A strike to shatter the idea medics are deified protectors of the ‘sacred’ NHS

Published by The Daily Mail (3rd January, 2024)

A profession that pledges, ‘First, do no harm’ should have ethical qualms about risking patients’ welfare. But last year, the National Health Service was plagued by corrosive industrial actions – and now this selfish six-day walkout by junior doctors demanding a 35 per cent pay rise is the longest continuous strike in its history.

Even Matthew Taylor, a former Labour apparatchik who heads the NHS Confederation, says the ill-timed action leaves the NHS ‘skating on very thin ice’ amid surging winter infections, rising Covid cases and millions of patients stuck on waiting lists.

The British Medical Association (BMA), of course, insists patient safety is its top priority. But Vivek Trivedi, co-chairman of its junior doctors committee, says they are not prepared to be ‘taken for a ride any more’ and must be ‘willing to stand up for ourselves.’ Yet no one should be fooled by such self-righteous rhetoric from activist medics.

Not just because the core claim of these junior doctors about their declining pay levels has been crushed by the influential Institute for Fiscal Studies, which argues that their pay has fallen by 11 to 16 per cent since 2010. A drop yes, but much less than the 26 per cent since 2008/2009 that they claim they have suffered.

Their beloved comparison of earning less than staff in coffee shops collapses faster than the froth on a cappuccino when you consider their gold-plated pensions and future earnings potential as GPs or consultants on six-figure salaries.

These medics’ full-time annual earnings average from £41,300 in their first year to £71,300 for specialists towards the end of training. The fact is the BMA is simply the nation’s strongest trade union – and like any union, it exists to fight for its members’ interests, regardless of any painful wider impact.

Bear in mind that it is such a self-serving body that to its eternal shame it blocked 500 Jewish doctors from fleeing the Nazis, claiming that British medicine ‘had nothing to gain from new blood and much to lose from foreign dilution’.

The BMA fought so hard to protect its members that the government had to slash the number of Jewish doctors allowed to come here to just 50.

Ten years later, it fought even harder against the creation of the NHS to the anger of the service’s founder Aneurin Bevan, who admitted he had to ‘stuff their mouths with gold’ to win their support – a tactic of appeasement followed by too many of his successors as health secretary.

The first major industrial action by consultants was to ensure that they could cling on to their precious private work in 1975. Then junior doctors walked out later that year to protect overtime rates. In both cases, ministers backed down.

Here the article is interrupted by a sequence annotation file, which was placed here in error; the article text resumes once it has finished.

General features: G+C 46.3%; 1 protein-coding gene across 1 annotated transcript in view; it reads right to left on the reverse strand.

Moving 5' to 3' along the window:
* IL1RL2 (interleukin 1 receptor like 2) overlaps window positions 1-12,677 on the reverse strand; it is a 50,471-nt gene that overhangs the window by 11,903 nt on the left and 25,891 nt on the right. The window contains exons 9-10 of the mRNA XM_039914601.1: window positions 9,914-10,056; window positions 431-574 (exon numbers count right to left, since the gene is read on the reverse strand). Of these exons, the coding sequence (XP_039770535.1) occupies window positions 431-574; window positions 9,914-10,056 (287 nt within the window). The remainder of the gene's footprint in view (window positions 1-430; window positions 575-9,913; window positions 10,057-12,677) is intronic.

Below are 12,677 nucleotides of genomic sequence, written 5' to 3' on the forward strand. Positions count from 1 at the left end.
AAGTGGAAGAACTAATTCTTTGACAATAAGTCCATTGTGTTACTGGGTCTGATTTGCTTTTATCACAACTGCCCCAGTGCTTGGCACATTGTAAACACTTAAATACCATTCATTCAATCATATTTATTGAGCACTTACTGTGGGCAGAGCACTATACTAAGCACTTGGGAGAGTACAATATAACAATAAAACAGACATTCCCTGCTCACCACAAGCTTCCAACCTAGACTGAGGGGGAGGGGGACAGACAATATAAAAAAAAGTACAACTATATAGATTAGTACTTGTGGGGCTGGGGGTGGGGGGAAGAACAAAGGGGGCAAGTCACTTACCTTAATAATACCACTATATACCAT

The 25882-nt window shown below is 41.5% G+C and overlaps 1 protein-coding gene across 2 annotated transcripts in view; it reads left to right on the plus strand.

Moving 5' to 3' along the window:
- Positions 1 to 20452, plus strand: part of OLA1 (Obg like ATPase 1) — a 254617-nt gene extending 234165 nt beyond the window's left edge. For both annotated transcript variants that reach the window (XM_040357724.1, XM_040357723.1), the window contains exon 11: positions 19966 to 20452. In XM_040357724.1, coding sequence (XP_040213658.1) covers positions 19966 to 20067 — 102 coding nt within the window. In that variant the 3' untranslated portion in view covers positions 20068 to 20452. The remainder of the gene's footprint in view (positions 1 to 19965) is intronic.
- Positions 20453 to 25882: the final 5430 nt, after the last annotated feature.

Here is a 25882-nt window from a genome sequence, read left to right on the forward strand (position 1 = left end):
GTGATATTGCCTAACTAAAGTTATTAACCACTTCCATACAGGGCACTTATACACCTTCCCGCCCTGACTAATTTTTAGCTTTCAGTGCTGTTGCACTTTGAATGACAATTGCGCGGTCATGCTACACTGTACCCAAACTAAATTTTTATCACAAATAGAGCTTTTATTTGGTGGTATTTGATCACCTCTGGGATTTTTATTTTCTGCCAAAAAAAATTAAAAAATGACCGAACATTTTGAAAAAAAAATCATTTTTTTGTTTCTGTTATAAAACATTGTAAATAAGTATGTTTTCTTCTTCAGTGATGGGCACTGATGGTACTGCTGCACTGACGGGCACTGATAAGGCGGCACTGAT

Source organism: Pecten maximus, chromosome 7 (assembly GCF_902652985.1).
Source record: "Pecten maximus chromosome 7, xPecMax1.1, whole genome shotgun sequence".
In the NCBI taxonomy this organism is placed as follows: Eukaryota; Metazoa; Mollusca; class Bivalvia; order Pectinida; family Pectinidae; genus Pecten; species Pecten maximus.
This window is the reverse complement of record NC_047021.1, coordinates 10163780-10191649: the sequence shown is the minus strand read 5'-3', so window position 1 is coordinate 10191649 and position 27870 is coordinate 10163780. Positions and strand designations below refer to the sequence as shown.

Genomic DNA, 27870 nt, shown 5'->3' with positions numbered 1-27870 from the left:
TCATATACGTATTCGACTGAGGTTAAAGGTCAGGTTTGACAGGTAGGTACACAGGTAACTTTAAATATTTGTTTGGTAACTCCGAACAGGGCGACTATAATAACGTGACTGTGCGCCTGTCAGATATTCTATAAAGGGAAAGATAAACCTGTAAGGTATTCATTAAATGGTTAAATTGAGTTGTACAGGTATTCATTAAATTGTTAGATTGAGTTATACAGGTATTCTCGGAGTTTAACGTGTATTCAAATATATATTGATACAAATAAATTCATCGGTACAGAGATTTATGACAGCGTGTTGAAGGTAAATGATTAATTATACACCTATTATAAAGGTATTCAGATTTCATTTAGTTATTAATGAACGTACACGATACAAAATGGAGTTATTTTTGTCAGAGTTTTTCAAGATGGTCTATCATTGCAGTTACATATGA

Four decades later, junior doctors’ leaders repeatedly claimed a long contract dispute that led to strikes in 2016 was about ‘safety, not pay’ – yet leaked WhatsApp messages showed their ‘only real red line’ was over their own weekend payments.

Publicly, they said the dispute could be resolved if the government was willing to negotiate. Privately, their most senior official said the ‘best solution’ was forcing the government to impose a deal ‘against our support’.

The discussions also showed how the BMA wanted to draw out the dispute for up to 18 months with ‘punctuated’ stoppages to tie the government ‘in knots’.

Eight years later, we see their militant successors engaged in the same dark arts.

The BMA’s self-serving attitude was perhaps best exemplified by Simon Fradd, a member of its negotiating team for the infamous 2004 general practitioners contract, negotiated by Tony Blair’s Labour, that saw their salaries surge to some of the highest in Europe.

He boasted to the BBC that it was ‘a bit of a laugh’ that doctors had lost so little in their contracts after out-of-hours cover was scrapped. ‘It was just stunning really – no one in my position had ever believed we could pull it off,’ he gloated.

Once again, the duplicitous BMA is seeking to exploit public faith in doctors and the weakness of politicians.

There is at last dawning acceptance that the NHS – with all its flaws and strengths – is simply a public service, not some kind of strange religion.

We must face up to deep questions over how to fund decent health and social care for an ageing population without sabotaging economic growth.

Now this six-day action should shatter any lingering sense that doctors – for all their immense skills and societal value – are deified protectors of that ‘sacred’ NHS rather than fallible human beings like the rest of us.

Junior doctors have seen some real wages decline, like many other workers, while they suffer similar cost of living struggles, housing pressures and generational inequalities to other citizens. But anyone who thinks they are fighting for patients is delusional.

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